Adolescent Idiopathic Scoliosis (AIS) is a three-dimensional structural disorder of the spine. The cause is unknown, but increased incidence at puberty is thought to be linked to rising hormone levels and irregular development of muscles around the spine. AIS affects 1-5% of the global population, with girls three times more likely to develop the condition than boys (Konieczny et al. 2013). Surgery, involving insertion of titanium rods and pedicle screws to create a supportive ‘ladder’ that also straightens the curves and rotations, is usually offered when curves exceed 50◦. Inserted metalwork is overlaid with bone grafts, leading to resolution of curves, but inflexibility in the fused spine. Fusion may affect the natural increases of lordosis and kyphosis that occur in pregnancy, and low fusion of the lumbar spine precludes use of epidural pain relief in labour since the intrathecal space cannot be accessed. Women with AIS may have increased concerns about carrying a pregnancy, their options during labour and delivery, and whether any pre-pregnancy compromises in mobility due to the fusion might affect post-partum activities such as caring for, feeding, and bonding with the infant. The minimal research on pregnancy in women with AIS focuses on clinical outcomes, complications, and anaesthesia options (Cao et al., 2020; Chan et al., 2017; Falick-Michaeli 2015). One systematic review (Dewan et al., 2017) supports earlier conclusions that more research is needed to inform prenatal education and counselling for pregnant women with AIS. Although many women with AIS do deliver naturally, without complications, the frequent posting of questions on the Scoliosis UK Facebook page indicates that pregnancy and delivery are a concern for many. There is currently minimal advice for obstetricians or midwives on the care needs of this patient group. The main Scoliosis Support charity, SAUK provides generic public information on scoliosis and pregnancy. We could find no qualitative evidence reporting the experiences of pregnancy in women with AIS. Understanding these experiences could usefully add to the preconceptual and perinatal counselling and support of these women.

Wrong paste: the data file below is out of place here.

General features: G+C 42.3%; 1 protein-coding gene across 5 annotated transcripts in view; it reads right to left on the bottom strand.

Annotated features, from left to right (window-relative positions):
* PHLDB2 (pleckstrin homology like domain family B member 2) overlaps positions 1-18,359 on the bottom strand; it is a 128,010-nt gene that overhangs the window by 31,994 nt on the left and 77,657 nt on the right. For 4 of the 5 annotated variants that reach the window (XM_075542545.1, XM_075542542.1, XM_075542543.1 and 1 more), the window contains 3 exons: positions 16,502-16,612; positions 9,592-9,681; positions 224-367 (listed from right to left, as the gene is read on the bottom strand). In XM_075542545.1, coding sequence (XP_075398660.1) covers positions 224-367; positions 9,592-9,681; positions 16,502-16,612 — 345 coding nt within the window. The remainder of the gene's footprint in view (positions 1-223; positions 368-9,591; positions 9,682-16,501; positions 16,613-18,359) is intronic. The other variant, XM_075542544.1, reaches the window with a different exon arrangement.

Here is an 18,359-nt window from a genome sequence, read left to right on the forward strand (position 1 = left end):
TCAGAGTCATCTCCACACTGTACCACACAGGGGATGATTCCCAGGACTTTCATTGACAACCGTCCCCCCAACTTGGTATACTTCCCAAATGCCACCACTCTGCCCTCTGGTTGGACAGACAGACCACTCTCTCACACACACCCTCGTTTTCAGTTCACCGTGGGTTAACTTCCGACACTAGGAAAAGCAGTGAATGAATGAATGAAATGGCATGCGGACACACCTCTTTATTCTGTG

Aim: To explore the lived experiences of anticipating and experiencing pregnancy and childbirth amongst women with spinal fusion for AIS, using hermeneutic phenomenology.
If you would like to discuss this opportunity and the PhD project before applying, please contact Professor Lesley Dibley, L.B.Dibley@Greenwich.ac.uk or Dr Liz Gale, E.A.Gale@Greenwich.ac.uk.
Duration: 3 years Full-Time Study or 6 years Part-Time Study. Type: Self-Funded.
How to Apply:
Please read this information before making an application. Information on the application process is available at: https://www.gre.ac.uk/research/study/apply/application-process
Applications need to be made online via this link. No other form of application will be considered. Please submit your application under the PhD Human Sciences programme. All applications must include the following information. Applications not containing these documents will not be considered:
• A research proposal (about 1500 words) related to the subject topic *
• A CV including 2 referees * (one ideally being from a dissertation supervisor)
• Personal statement outlining the motivation for this PhD and this particular project
• Academic qualification certificates/transcripts and IELTs/English Language certificate if you are an international applicant or if English is not your first language or you are from a country where English is not the majority spoken language as defined by the UK Border Agency *
*upload to the qualification section of the application form. Attachments must be a PDF format.